Life Lessons Learned

Catherine Powers | April 9, 2014

New Khin Thein in 1990 in at Mae Po Hta refugee camp. Photo: David Bower/CWS

New Khin Thein in 1990 in at Mae Po Hta refugee camp. Photo: David Bower/CWS

“For I know the plans I have for you…”

After more than 32 years of employment with Church World Service, I’ve “graduated” to another life-stage known as “retirement.” Milestones such as this often present themselves as times to reflect upon one’s life journeys, achievements, discoveries – of which I have many during my tenure with CWS.

Reflecting back to 1981, when I was offered an administrative support position in the Church World Service Minn-Kota Region, then located in Fargo, N.D., I knew this was the call to ministry I had been praying and waiting for. Little did I know this call to an organization I had never even heard of would become my life-long ministry setting!

More than ever, I am so very proud of the work CWS does globally through our staff and partners. Having witnessed a bit of our global international work first-hand — Southeast Asia in 1990 and Kenya/Uganda in 2005 — I’ve seen how we are making a difference one-by-one-by-one with those most vulnerable in places where others do not venture.

Recalling those travel experiences and the people I met, life lessons learned were of such profound significance they remain with me today.

Life Lesson One: Even those with few possessions have much to give.

Imagine having to flee your home with only what you can carry after your entire community is destroyed by soldiers. Imagine walking for five long days in search of safety with your husband and three small children through the wild animal-infested jungle with nothing to point the way. At the end of the journey, imagine being welcomed to a make-shift village of several thousand others who arrived before you, and making a new home in a thatched-roofed grass hut.

Such was the fate of New Khin Thein, a woman of the Karen ethnic group who had fled her ancestral home in Piduku Village after Burmese soldiers destroyed it.

When I met her, she had been at Mae Po Hta Refugee camp, just inside the Thailand/Myanmar (Burma) border, for four years. Many in the camp, she told me, had been there much longer. As difficult as it was to leave her homeland, she was grateful her family had medical care, adequate food, a garden plot and safe place to live, provided through support from CWS. Looking around the sparsely furnished one-room thatched-floored hut while listening to her story, I remember thinking she had virtually nothing. Ah, but I was soon to learn her riches were far beyond material. As we said our goodbyes, New Khin Thein walked with me up the steep hill away from her village carrying my backpack. A true gift of accompaniment!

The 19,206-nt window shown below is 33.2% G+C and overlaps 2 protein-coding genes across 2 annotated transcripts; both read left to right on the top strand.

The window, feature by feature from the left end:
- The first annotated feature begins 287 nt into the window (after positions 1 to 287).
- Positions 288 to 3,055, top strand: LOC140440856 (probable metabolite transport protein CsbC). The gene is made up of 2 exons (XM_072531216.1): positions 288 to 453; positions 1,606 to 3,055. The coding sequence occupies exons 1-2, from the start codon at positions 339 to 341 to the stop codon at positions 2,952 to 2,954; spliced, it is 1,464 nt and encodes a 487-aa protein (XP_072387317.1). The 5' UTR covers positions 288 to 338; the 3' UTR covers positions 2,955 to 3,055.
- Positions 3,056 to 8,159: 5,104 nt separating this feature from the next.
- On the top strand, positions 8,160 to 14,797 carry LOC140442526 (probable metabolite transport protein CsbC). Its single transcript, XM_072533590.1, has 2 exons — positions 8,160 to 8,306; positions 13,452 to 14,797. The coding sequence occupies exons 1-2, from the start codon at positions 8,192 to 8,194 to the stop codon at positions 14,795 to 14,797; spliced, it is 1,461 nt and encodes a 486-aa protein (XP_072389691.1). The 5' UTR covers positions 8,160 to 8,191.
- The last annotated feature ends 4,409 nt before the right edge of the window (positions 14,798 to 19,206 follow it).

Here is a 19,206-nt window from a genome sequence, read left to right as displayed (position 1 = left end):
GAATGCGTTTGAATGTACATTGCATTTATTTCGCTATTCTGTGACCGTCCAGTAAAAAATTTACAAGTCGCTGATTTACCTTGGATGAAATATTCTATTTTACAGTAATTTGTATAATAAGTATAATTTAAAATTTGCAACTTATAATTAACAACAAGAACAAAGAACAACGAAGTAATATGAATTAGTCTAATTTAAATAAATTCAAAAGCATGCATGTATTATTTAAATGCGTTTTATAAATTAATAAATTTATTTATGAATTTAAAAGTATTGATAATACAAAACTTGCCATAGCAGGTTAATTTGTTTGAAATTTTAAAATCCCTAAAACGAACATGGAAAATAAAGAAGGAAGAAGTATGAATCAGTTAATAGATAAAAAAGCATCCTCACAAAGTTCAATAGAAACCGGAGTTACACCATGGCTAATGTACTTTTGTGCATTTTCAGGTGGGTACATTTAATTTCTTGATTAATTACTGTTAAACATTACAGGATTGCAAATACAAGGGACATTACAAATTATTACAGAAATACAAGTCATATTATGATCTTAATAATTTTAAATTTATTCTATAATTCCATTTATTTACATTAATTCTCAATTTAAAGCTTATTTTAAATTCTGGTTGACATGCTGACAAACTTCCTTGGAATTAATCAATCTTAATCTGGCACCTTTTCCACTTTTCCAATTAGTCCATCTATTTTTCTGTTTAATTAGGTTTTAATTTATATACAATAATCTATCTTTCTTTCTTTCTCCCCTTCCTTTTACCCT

“For I know the plans I have for you…”

Life Lesson Two: Hope exists even when all seems hopeless.

For months rains had eluded the remote semi-arid Pokot Region of western Kenya. After a five-hour, bone-rattling drive across dry river beds and barren land, my fellow travelers and I arrived covered with the earthen red dust of the Region. A sight to behold, no doubt. Yet as we reached Kotulpogh village in northwest Pokot, women dressed in their finest waving leafy branches held high, swayed to the rhythm of their song of welcome and blessing: May God our father creator of heaven and earth bless you. Father bless them, bless them always.

Still singing, the women, with their laughing children in tow, led us down a steep rocky cliff toward a dry river bed. What we saw next was simply amazing. WATER. Life-giving. Life-enhancing. Life-saving. WATER. Trapped and filtered clean by the sand dam the village men, women, and children had built through their own sweat equity along with some technical expertise and materials provided through CWS partners.

After celebrating this “gift of life” with more singing and dancing, we slowly walked the dry river bed back to the village. Suddenly, I felt a small hand grasp mine. Surprised, I looked down only to see a wide-eyed child of perhaps ten years. Chepto, I learned, was her name. Her boldness encouraged me to ask how her life had changed since the source of clean water had come to her village. Without hesitation she replied, “Now I go to school instead of walking all morning to get water for my family. And when I get home from school, because I’m not so tired, I help my mother in our garden to grow food for my family to eat and to sell at market. We have extra money now to buy medicine and pay for school. Someday I will be a teacher at my village school so that other girls and boys can learn, too.” Through the eyes of this child, I saw hope where there seemed only to be hopelessness. If that isn’t hope, then I don’t know what is!

“For I know the plans I have for you…”

Life lessons learned. Who knew what lay in store for a mother… for a child… for me.

For surely I know the plans I have for you, says the LORD, plans for your welfare and not for harm, to give you a future with hope.Jeremiah 29:11 (NRSV)

Catherine Powers, Director of Regional Fundraising, Retired, Church World Service


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